This can happen; to anyone. Anyone who is laying their body on the line – that particularly significant lime-washed line – in the dying moments of an Anglo-French rendez-vous characteristically loaded with thuddingly adversarial ros-bif. Also, in this climactic period, (some of) the family Farrell wince as the relatively diminutive Owen of their nobly tuned-in clan trammels up some oncoming euro-bison as he pounds into the 22. It’s a juddering impact shared by those in white – fist-clenchingly triumphant – and the bleu contingent, who might only acknowledge the English pivot’s ‘ballons’ in some cafe-bar, later, with a now depressingly articulated gallic shrug.

Emotions arising. From an exhausting encounter, won by the English, who scored tries – who were surely the better side? Away; in France; that place suspected by lilywhites at large of producing dangerously cynical and belligerent forwards and twinkling but unsteady backs. But hadn’t that former twinkler turned prosaic boss Saint-Andre bolstered the French weakness for girly expressivity through wholesale changes at half-back? In doing so surely delivering a hoof-enhanced robustness to his side? Indeed he had. It just didn’t work, entirely.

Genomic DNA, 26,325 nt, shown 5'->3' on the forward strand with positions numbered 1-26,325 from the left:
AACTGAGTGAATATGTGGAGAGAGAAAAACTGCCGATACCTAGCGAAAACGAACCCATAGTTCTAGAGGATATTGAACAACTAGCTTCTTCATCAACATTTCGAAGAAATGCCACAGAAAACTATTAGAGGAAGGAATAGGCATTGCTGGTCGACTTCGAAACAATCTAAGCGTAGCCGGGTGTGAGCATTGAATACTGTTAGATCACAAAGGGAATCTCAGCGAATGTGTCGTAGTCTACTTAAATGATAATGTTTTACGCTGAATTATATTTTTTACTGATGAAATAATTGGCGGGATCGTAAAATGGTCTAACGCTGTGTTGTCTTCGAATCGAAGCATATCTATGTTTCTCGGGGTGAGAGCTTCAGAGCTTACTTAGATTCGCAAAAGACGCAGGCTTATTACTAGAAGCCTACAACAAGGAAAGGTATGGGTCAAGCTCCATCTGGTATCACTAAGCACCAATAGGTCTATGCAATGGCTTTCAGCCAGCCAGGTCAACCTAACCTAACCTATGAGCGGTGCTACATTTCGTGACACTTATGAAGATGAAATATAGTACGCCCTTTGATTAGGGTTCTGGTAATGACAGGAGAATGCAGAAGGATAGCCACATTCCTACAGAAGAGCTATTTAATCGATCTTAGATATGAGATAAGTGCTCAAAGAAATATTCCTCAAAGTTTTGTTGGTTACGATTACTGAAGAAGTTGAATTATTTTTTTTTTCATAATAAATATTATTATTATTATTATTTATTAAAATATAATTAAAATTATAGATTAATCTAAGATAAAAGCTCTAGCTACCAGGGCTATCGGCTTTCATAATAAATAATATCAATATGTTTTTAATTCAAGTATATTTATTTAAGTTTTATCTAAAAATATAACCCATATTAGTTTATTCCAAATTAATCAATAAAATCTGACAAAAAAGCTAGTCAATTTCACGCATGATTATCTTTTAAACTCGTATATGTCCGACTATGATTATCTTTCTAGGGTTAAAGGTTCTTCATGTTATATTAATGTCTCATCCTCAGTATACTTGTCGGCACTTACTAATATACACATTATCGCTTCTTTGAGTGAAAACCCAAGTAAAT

It didn’t work because Beauxis and Dupuy kicked poorly and because what we should surely now be calling Stuart Lancaster’s England flashed and stormed before them, being both flickeringly, individually inventive and collectively hearty. There was a welcome confidence and edge about England going forward and something close to invincible defiance, yard by yard, in retreat. Late in the game, when the home side finally shook that dark mane free, having lifted its head from some icy barrel, this thing became a Proper Test. A home crowd roaring, a home pack suddenly surging beyond its capacities with a momentum that churned the stomachs of the watching English. But not, apparently, their players.